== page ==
We’re proud to contribute to a society where trust is still valued. We also know not to take it for granted, and our news media are always looking for new ways to inform society through high quality and trustworthy journalism. Frøy Gudbrandsen, Editor-in-Chief of Bergens Tidende, thinks tomorrow’s news journalism should be based on nearness. News media need to have a deep understanding of what’s important in peoples’ lives, to be present where it happens, but also to be close to and understand customer behavior.

In times of crises, it is easy to see the importance of trusted and fact based news. It is also easy to see the need for boldness and change. In Schibsted, we want to keep making bold moves and keep being a force for change and empowerment in people’s lives. That is also why we believe in looking around the corner and sharing new perspectives.

Kristin Skogen Lund
Years in Schibsted
2 as CEO, and 6 as Commercial Director and CEO of Aftenposten 2004–2010
What I’ve missed the most during the Corona crisis
Being able to visit my son who studies in Amsterdam

How Crises Disrupt And Evolve Society

How crises disrupt and evolve society

How Crises Disrupt And Evolve Society

How crises disrupt and evolve society

Evolutionary changes, wars, natural disasters – and now a virus – all change the world and society as we know it. Covid-19 has pushed digitalization forward in ways that previously were unforeseeable, and healthcare is one of the most affected sectors.

In 1347, the bacterium Yersinia pestis was carried along the Silk Road from Asia. An overpopulated Europe was already suffering from 50 years of famine. Ships carrying infected rats arrived in Genoa that year. In just four years, 40 percent of Europe’s population died from the pandemic that would become known as the Black Death.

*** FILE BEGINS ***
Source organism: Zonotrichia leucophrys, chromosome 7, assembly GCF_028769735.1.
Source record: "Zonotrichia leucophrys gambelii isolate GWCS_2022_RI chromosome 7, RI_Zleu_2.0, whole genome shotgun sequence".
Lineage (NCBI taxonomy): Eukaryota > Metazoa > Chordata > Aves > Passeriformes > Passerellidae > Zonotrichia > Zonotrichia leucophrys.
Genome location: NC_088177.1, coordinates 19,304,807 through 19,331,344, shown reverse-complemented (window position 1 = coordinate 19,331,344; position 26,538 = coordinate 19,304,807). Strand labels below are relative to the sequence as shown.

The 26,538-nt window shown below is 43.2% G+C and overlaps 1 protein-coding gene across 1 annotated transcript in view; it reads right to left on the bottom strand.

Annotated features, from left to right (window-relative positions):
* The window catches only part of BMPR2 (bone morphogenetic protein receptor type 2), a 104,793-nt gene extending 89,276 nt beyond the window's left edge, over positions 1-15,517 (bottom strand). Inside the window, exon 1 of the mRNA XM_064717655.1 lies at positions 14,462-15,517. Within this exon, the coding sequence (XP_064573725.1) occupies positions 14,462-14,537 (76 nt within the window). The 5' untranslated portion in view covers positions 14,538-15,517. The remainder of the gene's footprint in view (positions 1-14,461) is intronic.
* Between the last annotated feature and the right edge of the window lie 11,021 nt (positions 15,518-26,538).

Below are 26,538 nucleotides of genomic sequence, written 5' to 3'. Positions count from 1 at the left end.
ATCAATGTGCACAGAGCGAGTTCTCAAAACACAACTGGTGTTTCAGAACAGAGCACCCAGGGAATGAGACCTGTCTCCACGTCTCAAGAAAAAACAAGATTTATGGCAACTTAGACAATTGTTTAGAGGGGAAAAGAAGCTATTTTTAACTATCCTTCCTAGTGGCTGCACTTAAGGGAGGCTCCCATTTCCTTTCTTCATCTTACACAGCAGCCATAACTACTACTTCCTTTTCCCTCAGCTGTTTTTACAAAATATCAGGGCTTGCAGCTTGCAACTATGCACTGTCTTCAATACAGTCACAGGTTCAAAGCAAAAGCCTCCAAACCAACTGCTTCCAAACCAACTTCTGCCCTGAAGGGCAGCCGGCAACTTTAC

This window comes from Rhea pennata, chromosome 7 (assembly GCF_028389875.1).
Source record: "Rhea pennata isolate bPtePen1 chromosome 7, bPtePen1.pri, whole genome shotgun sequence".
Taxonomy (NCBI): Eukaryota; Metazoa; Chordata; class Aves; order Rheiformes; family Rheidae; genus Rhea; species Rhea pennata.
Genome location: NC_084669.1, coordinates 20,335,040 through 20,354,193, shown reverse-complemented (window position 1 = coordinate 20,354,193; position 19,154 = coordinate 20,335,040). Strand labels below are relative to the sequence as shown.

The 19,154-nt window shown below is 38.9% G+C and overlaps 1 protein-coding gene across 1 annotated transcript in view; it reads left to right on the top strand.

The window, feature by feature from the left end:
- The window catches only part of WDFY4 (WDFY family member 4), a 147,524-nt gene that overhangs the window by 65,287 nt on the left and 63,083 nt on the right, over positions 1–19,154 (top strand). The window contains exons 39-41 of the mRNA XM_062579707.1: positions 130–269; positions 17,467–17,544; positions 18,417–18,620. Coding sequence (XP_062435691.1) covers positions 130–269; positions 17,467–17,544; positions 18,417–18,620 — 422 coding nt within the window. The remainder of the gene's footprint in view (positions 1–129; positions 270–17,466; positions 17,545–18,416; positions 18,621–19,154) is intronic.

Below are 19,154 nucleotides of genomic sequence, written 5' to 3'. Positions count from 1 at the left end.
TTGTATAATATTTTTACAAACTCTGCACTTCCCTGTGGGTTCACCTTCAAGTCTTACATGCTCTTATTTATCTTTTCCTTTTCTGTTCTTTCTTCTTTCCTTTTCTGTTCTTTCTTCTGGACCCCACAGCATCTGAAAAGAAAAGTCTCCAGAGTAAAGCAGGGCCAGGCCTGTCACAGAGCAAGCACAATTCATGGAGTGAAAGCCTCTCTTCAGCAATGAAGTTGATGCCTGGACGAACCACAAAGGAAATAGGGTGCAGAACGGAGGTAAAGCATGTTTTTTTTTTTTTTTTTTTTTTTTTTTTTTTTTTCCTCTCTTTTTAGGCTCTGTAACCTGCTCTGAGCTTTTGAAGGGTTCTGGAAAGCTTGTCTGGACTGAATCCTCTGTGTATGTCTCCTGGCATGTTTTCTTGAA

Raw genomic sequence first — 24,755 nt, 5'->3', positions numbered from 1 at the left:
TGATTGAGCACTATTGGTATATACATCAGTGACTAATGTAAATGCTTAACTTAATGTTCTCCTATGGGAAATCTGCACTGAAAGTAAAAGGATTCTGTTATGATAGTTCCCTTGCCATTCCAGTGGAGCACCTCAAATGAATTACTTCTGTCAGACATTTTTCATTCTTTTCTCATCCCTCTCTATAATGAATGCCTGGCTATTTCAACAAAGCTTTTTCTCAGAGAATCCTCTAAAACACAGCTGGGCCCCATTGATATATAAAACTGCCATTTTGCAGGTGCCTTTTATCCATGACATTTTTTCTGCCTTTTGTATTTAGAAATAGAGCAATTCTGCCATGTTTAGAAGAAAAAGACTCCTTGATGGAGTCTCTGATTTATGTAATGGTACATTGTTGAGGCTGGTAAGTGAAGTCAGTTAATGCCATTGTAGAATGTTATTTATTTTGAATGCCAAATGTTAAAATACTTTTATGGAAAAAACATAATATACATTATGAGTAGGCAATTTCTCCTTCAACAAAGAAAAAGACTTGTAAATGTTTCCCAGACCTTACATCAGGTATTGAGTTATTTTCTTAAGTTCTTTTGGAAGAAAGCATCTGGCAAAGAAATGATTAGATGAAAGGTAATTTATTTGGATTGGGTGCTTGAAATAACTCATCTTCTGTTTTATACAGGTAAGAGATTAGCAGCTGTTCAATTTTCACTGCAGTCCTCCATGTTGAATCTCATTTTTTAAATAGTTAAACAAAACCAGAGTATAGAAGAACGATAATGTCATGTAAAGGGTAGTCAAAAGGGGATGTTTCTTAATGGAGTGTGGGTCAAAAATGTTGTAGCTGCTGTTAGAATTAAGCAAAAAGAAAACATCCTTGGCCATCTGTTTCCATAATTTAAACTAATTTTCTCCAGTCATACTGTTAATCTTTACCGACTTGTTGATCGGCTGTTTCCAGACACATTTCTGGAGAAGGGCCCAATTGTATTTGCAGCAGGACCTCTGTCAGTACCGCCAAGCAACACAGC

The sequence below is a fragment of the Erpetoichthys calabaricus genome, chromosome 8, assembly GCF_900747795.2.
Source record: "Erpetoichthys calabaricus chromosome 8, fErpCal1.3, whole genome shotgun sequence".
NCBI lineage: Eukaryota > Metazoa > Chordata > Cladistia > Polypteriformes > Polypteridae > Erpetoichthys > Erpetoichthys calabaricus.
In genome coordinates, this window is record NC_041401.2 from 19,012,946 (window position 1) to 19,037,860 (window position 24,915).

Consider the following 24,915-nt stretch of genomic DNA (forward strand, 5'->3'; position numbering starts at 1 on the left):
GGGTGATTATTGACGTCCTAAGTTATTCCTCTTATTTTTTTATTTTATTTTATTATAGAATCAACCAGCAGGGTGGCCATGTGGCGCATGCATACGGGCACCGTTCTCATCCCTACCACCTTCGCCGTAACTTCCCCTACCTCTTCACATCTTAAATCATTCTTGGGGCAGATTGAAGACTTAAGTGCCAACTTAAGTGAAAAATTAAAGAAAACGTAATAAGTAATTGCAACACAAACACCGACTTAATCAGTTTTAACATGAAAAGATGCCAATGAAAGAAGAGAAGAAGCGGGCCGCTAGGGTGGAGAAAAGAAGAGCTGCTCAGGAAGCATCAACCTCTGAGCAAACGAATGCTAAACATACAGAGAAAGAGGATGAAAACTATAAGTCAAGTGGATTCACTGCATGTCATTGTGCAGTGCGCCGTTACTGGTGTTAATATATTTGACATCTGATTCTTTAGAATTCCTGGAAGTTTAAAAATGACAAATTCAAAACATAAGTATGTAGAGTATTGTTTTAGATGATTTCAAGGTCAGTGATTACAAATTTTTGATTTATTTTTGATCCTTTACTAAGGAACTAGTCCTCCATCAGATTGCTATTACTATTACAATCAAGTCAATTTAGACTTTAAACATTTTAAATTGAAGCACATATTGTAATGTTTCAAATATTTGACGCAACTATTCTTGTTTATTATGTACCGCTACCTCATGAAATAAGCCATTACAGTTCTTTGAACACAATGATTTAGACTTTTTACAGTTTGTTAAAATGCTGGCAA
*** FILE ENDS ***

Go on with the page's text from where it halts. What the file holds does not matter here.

Between 1290, when the famine began, and 1430, when the pandemic began to recede, Europe lost 75 percent of its population. The Black Death remains one of the great­est catastrophes in human history.

So why am I talking about the Black Death? As a disease, Covid-19 is not comparable: Yersinia pestis is a bacterium, Covid-19 is a virus. The mortality rate for Yersinia pestis was extremely high, while for Covid-19 it is much lower.
Nonetheless, they share a common feature: both were enormous shocks to the system for the global community. And shocks are also extreme catalysts of change.

How Crises Disrupt And Evolve Society

History has shown how major crises change the world, initially for the worst, with poverty, disease and death, but then something new often emerges. Out of new knowledge and discoveries, new needs and behaviors, and new opportunities that arise, society is compelled to develop and to find new solutions, to chart out a new course.

The world wars not only redrew the world map; they also brought about fundamental changes in society. Political regimes fell and new ones emerged. A colonial world order was supplanted by two superpowers and a cold war, but also by international treaties and organizations such as the UN and the EU, and financial support packages that led industry to change course and prepare to innovate.

Natural disasters have wiped out entire species and then paved the way for new ones. On a smaller scale, they have also led to innovations such as earthquake-proof buildings, flood defences and improved aid efforts.

And pandemics like the Black Death and Covid-19 have led to new insights and knowledge in medicine and healthcare.

An Exponential digitalization

But Covid-19 will also leave a more lasting imprint on history. The virus has paved the way for exponential digitalization. E-commerce and home delivery of goods ordered online have exploded. We have learned to work and learn digitally. We socialize via monitors and games.